Mar 12, 2024 - Politics & Policy

House GOP panics as another Republican sprints for the exits

Rep. Ken Buck, wearing a dark gray suit, white shirt and dark blue tie.

Rep. Ken Buck. Photo: Valerie Plesch/Bloomberg via Getty Images

House Republicans are panicking about their shrinking majority after Rep. Ken Buck (R-Colo.) said he will resign at the end of next week, stunning GOP leadership.

Why it matters: Republicans' razor-thin margins have created headaches throughout the 118th Congress — empowering hardliners, causing embarrassing defeats on key votes, and even contributing to the ouster of House Speaker Kevin McCarthy (R-Calif.).

The intrigue: Members of Republican leadership said they were blindsided by Buck's sudden announcement.

  • "I was surprised by Ken's announcement — I look forward to talking with him about that," House Speaker Mike Johnson (R-La.) told reporters.
  • House Majority Leader Steve Scalise (R-La.) said: "I haven't gotten to talk to him. He wasn't on the floor but I'm curious to see why he's leaving early."

By the numbers: Republicans will have 218 seats to Democrats' 213 after Buck leaves, meaning the GOP can lose just two of their members on any given party-line vote.

  • The resignations of McCarthy and Rep. Bill Johnson (R-Ohio) — as well as the expulsion of Rep. George Santos (R-N.Y.) and the loss of his seat to Democrats — have led Republicans to this point.
  • A special election in April to replace Rep. Brian Higgins (D-N.Y.) will likely net Democrats another seat.
  • Republicans are then poised to win the May and June elections to replace McCarthy and Johnson, respectively. Colorado Gov. Jared Polis said he intends to set the special election to fill Buck's seat for June 25.

What they're saying: "It lowers the margin and that creates an obvious challenge for leadership," Rep. Steve Womack (R-Ark.) told Axios of Buck's resignation.

  • "I am concerned about the majority," said Rep. Mike Kelly (R-Pa.), adding, "I just wish the rest of our party was."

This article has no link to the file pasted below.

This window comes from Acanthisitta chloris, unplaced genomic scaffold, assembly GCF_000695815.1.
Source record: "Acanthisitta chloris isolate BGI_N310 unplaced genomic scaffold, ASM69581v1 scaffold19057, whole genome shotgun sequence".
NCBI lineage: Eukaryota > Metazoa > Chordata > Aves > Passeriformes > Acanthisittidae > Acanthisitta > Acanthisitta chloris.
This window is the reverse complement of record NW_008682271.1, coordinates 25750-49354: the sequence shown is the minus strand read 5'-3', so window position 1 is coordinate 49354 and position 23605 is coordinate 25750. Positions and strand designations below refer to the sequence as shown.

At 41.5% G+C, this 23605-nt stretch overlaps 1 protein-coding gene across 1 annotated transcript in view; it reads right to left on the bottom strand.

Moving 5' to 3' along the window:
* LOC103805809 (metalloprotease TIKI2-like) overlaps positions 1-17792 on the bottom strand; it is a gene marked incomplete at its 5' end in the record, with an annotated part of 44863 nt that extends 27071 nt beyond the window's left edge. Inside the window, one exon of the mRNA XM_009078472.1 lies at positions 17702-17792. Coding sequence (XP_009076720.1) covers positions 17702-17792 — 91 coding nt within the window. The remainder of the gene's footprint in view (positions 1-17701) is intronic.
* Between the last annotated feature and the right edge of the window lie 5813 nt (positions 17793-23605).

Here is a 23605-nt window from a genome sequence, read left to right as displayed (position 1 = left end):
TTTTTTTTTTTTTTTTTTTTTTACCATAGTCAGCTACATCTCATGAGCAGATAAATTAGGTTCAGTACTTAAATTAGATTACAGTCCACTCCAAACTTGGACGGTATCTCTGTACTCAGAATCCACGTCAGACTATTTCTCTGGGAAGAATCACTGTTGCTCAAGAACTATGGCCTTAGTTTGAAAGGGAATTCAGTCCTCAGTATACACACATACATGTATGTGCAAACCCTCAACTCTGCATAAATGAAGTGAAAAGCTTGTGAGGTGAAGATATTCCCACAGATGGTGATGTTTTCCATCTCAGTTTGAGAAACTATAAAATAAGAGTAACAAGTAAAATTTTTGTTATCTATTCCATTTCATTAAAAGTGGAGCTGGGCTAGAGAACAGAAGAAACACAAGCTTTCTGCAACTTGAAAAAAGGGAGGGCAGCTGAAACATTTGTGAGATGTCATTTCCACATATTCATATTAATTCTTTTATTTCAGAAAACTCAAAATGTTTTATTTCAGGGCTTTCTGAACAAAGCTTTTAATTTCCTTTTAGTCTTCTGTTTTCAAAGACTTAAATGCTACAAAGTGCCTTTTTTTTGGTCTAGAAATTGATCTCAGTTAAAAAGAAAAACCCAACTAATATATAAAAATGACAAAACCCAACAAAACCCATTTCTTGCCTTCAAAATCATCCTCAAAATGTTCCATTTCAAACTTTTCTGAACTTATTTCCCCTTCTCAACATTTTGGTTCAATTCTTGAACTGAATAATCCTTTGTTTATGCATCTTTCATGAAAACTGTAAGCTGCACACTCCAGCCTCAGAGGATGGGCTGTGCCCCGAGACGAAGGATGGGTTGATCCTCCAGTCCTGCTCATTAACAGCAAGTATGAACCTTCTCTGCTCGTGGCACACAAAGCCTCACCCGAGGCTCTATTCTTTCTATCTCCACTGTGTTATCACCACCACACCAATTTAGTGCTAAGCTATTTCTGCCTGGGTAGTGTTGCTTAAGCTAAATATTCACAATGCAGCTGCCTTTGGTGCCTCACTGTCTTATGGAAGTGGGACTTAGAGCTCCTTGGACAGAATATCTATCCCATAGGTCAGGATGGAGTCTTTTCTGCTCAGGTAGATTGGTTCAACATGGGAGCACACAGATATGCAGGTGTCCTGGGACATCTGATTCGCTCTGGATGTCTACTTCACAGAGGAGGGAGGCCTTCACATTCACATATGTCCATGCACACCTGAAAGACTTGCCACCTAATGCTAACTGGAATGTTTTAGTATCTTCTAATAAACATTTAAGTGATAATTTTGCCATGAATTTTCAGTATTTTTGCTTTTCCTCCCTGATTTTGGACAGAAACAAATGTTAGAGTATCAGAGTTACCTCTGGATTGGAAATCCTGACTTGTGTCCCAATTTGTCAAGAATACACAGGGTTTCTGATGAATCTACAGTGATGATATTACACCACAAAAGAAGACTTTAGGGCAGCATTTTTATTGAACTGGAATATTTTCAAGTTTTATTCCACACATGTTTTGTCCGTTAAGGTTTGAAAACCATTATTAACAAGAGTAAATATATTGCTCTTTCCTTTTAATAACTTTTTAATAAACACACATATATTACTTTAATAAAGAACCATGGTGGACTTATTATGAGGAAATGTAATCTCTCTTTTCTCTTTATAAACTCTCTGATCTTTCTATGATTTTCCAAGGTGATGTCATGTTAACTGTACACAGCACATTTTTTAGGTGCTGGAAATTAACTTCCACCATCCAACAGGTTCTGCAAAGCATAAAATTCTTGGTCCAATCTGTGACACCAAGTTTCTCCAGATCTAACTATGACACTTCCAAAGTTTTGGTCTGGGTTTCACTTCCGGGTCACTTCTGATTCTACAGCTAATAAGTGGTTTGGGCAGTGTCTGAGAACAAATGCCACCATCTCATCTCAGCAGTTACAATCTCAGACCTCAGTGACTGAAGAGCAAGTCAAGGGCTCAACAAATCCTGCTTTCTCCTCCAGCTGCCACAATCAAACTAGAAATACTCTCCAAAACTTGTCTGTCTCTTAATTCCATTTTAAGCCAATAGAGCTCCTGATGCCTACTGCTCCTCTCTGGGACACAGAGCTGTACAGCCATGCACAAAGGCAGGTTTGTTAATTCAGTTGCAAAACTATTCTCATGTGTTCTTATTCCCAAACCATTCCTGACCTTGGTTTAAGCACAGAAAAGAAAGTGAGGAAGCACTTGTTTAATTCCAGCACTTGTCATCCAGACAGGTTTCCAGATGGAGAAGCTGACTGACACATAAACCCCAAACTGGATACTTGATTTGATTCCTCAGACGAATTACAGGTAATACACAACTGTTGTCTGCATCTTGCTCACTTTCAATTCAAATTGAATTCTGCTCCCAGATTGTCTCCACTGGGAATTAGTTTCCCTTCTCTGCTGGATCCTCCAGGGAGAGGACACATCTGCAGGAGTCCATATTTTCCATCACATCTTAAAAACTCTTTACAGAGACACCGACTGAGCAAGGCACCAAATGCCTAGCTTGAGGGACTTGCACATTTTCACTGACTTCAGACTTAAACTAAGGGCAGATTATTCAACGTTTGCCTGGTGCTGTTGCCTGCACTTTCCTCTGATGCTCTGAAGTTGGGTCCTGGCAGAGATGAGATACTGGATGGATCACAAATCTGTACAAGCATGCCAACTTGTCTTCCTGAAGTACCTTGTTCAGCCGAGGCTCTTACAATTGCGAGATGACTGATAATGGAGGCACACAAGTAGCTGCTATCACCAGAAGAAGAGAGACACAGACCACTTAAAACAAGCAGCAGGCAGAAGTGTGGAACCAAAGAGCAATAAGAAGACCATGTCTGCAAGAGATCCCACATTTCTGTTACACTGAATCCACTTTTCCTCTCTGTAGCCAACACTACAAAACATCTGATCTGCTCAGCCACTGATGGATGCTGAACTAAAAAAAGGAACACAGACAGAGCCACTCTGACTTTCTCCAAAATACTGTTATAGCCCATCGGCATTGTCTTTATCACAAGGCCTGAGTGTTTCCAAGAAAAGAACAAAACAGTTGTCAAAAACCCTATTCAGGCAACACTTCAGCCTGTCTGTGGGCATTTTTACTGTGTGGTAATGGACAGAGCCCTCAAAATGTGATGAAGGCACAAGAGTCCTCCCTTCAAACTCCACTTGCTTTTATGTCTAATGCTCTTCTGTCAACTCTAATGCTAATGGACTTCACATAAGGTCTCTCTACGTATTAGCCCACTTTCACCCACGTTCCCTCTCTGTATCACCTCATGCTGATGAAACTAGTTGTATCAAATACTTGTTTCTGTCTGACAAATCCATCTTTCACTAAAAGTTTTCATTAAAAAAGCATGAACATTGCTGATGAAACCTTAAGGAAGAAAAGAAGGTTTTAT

• House Rules Committee Chair Tom Cole (R-Okla.) said of Buck's decision: "Obviously, it makes the numbers that much tougher."

Reality check: House Republicans have dispensed with many party-line votes out of fear of right-wing defections.

  • Major bills are now routinely being passed through a process known as "suspension," which requires a two-thirds majority for votes to succeed.

Between the lines: What Buck's resignation means in practice is that "if it can go wrong, it probably will go wrong — at the worst time," Womack explained.

  • On any given vote, he said, Republicans could be hobbled by "absences, through travel or illness or family hardship or whatever."

The other side: Some GOP lawmakers argued that Buck's resignation won't have a concrete impact on the day-to-day workings of the House.

  • "We already have a close majority, so it just requires us to be just as vigilant as always," said Rep. Ben Cline (R-Va.).

The backdrop: Buck has evolved in recent years from a right-wing bomb-thrower to the preeminent Republican critic of efforts to impeach President Biden and Homeland Security Secretary Alejandro Mayorkas.

  • He was one of three Republicans who voted against impeaching Mayorkas, much to the frustration of his GOP colleagues.
  • "We're down to the point every vote counts. Ken is not always a predictable vote, he's a very independent vote, but ... I hate to lose him," said Cole.

Zoom out: Republicans are also worried about what Buck's resignation says more broadly about Congress as an institution at a time when a historic number of lawmakers in both parties are planning to retire.

  • "Congress is like life, you have good years and you have bad years, and it's been a difficult Congress, no question about it," said Cole.
  • Womack said he worries "there could be other members out here who have decided not to seek re-election that might choose to end their careers early because of other opportunities."

The bottom line: Asked whether he's facing heat from his colleagues, Buck told Axios: "I think it's the next three people that leave that they're going to be worried about."

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